Silver nitrate (AgNO3), thioacetamide (TAA), and BSA were purchased from Sigma Chemical Co. (USA). Reactive oxygen species assay kit was purchased from Beyotime Biotechnology (Shanghai, China). Fetal bovine serum (FBS), EMEM medium, DMEM medium, trypsin, 3-(4,5-dimethylthiazol-2-yl)-2,5-diphenyltetrazolium bromide (MTT), and annexin V-FITC/PI double-staining assay kit were purchased from Becton Dickinson and Company.

Preparation of Ag2S/BSA NPs

AgNO3 was dissolved in double-distilled water (ddH2O) and mixed with BSA solution, then moderately stirred for 6 h to ensure complete chelation of Ag+ with BSA. Then, TAA was dissolved in ddH2O and slowly injected into the Ag+–BSA mixed solution under nitrogen flow, then allowed to stand for 24 h at 25 °C. Finally, the sample (Ag2S/BSA NPs) was collected and dried under vacuum.

Characterization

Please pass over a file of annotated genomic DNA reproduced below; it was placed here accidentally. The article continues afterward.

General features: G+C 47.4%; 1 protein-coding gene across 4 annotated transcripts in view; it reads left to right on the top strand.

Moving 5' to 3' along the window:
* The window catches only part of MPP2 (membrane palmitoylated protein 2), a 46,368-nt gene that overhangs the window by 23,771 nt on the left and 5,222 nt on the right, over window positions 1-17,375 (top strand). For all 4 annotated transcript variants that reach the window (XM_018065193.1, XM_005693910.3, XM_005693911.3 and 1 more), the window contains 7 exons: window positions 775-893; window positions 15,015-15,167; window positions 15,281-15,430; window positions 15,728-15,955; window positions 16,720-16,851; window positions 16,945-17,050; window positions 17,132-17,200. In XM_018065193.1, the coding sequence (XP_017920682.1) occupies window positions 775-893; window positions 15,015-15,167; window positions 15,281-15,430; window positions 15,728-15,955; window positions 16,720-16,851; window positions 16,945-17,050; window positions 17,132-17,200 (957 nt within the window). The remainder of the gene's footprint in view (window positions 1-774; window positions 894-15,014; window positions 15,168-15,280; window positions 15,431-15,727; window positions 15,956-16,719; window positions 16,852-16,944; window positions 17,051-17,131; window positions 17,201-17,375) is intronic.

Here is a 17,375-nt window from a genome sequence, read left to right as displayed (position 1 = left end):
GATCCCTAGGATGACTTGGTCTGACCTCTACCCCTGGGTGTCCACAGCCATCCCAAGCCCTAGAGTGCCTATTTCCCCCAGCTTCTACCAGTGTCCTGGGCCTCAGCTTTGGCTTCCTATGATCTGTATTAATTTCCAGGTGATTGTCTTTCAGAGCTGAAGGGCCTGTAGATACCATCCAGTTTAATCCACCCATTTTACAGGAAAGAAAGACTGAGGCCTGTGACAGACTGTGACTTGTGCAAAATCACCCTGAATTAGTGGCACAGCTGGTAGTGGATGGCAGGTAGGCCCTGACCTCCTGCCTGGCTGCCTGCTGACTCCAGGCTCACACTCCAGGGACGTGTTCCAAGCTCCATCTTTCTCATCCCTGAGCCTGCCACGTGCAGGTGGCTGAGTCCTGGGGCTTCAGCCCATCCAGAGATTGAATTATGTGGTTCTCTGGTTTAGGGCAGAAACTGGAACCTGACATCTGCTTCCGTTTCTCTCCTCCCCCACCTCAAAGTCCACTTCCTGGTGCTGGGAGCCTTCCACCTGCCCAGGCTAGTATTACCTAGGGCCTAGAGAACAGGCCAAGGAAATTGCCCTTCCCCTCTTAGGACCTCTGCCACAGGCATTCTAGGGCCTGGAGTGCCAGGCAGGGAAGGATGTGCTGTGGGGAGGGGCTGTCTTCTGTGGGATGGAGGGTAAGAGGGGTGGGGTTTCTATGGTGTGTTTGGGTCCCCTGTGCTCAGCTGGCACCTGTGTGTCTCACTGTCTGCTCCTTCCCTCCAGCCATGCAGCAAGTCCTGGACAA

The morphology and size of the Ag2S NPs were characterized by HRTEM (JEOL JEM-2100). The Fourier transform infrared (FT-IR) spectra were recorded in the range 4000–400 cm−1 (Bio-Rad FTS-40 FT-IR spectrometer). The crystal phase of the Ag2S/BSA NPs was determined using an X-ray diffractometer (Bruker AXS, Germany) with graphite-monochromatized CuKα radiation (λ = 0.15406 nm) in the 2θ range 20–70°. UV-vis absorption spectra were recorded on a Shimadzu UV-1700 spectrometer. Zeta potentials in phosphate buffer solution (PBS), H2O, serum or DMEM, were measured using a Nano-ZS instrument. Photoluminescence (PL) measurements were carried out on a HITACHI FP-6500 spectrophotometer.